How to strengthen your child's coordination skills

Boy doing drawings
Handwriting, buttoning, drawing or using a knife and fork… your child’s hands can perform the most amazing array of tasks. We take a look at how you can support the development of your child's movement skills.
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A lot of the time a child’s movement skills work in coordination with their eyes to serve a whole host of dexterity needs, such as dressing and feeding, running and climbing. In the Foundation Stage, there are stepping stones which focus on building up children’s skills and confidence in these types of movements. They develop hand-eye coordination skills through various smaller movement activities such as sewing or modelling, and provide for larger movements such as climbing frames and large construction activities. As your child progresses through the key stages, these skills will be reinforced.

So how can you help your child develop both their smaller and larger motor skills at home?

Fine (smaller) motor skills activities

  • Provide old magazines and scraps of paper to be cut with scissors.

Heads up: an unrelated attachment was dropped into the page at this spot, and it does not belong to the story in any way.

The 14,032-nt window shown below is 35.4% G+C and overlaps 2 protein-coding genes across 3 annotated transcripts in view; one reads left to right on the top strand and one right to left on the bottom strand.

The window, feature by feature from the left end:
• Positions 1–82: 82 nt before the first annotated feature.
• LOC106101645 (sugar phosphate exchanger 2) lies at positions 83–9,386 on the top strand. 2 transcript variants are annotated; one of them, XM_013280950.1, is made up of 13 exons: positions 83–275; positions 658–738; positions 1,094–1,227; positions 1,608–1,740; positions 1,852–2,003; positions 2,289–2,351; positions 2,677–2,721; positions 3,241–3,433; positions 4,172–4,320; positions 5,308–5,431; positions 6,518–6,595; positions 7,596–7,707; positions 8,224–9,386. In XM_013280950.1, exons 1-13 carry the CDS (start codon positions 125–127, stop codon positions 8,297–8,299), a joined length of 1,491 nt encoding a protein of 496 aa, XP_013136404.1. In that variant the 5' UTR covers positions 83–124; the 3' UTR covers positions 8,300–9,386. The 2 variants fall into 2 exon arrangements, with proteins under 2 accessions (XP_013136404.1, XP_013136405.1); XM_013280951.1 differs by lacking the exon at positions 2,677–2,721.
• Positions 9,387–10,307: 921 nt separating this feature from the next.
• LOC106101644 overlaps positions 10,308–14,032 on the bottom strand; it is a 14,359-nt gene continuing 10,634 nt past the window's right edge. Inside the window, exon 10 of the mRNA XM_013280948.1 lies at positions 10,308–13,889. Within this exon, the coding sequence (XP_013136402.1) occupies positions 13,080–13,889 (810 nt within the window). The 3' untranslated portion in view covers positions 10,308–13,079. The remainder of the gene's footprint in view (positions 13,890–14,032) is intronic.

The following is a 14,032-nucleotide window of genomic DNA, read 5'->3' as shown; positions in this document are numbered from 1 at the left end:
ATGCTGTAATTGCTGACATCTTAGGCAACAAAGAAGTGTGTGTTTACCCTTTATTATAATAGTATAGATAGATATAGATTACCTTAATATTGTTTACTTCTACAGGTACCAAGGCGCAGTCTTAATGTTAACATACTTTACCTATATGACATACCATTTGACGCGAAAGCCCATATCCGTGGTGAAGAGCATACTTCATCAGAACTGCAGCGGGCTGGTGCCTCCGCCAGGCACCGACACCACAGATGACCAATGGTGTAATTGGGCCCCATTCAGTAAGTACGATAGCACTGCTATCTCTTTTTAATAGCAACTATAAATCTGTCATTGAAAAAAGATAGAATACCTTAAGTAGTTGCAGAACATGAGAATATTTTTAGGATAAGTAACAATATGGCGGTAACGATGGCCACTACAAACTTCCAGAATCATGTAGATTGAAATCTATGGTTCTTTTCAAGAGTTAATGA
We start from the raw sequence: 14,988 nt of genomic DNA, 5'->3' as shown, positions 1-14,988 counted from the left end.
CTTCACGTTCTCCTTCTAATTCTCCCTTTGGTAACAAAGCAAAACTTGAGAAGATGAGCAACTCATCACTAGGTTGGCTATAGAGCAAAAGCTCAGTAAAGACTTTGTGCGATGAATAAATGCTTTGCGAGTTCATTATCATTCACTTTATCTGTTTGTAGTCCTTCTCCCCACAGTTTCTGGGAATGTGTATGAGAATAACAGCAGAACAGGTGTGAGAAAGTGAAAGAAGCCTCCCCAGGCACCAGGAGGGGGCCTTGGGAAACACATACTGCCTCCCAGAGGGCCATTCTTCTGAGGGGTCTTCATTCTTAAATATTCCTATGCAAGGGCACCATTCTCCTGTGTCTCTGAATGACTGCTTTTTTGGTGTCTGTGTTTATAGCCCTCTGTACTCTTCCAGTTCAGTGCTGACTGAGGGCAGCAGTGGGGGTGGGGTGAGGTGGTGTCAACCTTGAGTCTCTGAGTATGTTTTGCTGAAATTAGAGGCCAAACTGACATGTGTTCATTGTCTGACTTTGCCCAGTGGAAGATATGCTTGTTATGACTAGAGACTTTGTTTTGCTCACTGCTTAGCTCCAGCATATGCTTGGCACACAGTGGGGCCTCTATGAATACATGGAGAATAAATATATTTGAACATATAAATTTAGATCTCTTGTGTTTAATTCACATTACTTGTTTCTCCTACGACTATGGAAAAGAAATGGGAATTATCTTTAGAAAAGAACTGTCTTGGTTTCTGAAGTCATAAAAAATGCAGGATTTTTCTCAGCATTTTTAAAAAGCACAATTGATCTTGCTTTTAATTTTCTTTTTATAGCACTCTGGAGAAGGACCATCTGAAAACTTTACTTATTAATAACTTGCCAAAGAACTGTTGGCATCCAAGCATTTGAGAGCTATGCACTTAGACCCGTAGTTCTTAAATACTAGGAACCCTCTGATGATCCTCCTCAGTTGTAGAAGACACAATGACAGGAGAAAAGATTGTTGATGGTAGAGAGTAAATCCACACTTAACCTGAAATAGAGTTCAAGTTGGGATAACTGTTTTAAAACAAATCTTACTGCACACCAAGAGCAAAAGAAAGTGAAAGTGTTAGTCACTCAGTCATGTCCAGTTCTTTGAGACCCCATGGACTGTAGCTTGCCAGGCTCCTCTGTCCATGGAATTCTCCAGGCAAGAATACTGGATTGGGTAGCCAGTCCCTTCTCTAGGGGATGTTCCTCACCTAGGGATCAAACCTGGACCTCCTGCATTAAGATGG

• Collect old containers, matchsticks and buttons which can be used for small-scale construction.
  • Threading beads on a piece of string is an excellent way to get your child using hand-eye coordination skills.
  • Give your child an exercise book in which they can practise drawing and writing.
  • Painting and modelling are also good for smaller more delicate movements, so you could set up a painting area for your child.

Gross (larger) motor skills activities

  • Make sure your child has regular access to outdoor spaces, such as gardens or parks, and can navigate through the spaces safely.
  • Climbing frames and other outdoor equipment are great ways to get your child using a variety of large movements.
  • Play games with your child such as ‘Stuck in the mud’ or ‘What’s the time Mr. Wolf?’
  • Take them roller-skating, bike-riding or skate-boarding – these activities will not only help their gross motor skills but their balance and posture, too.
  • Encourage your child to try dance classes, football club, or any other physical activities they could do after school or at weekends. This will help them learn new movements while under expert supervision.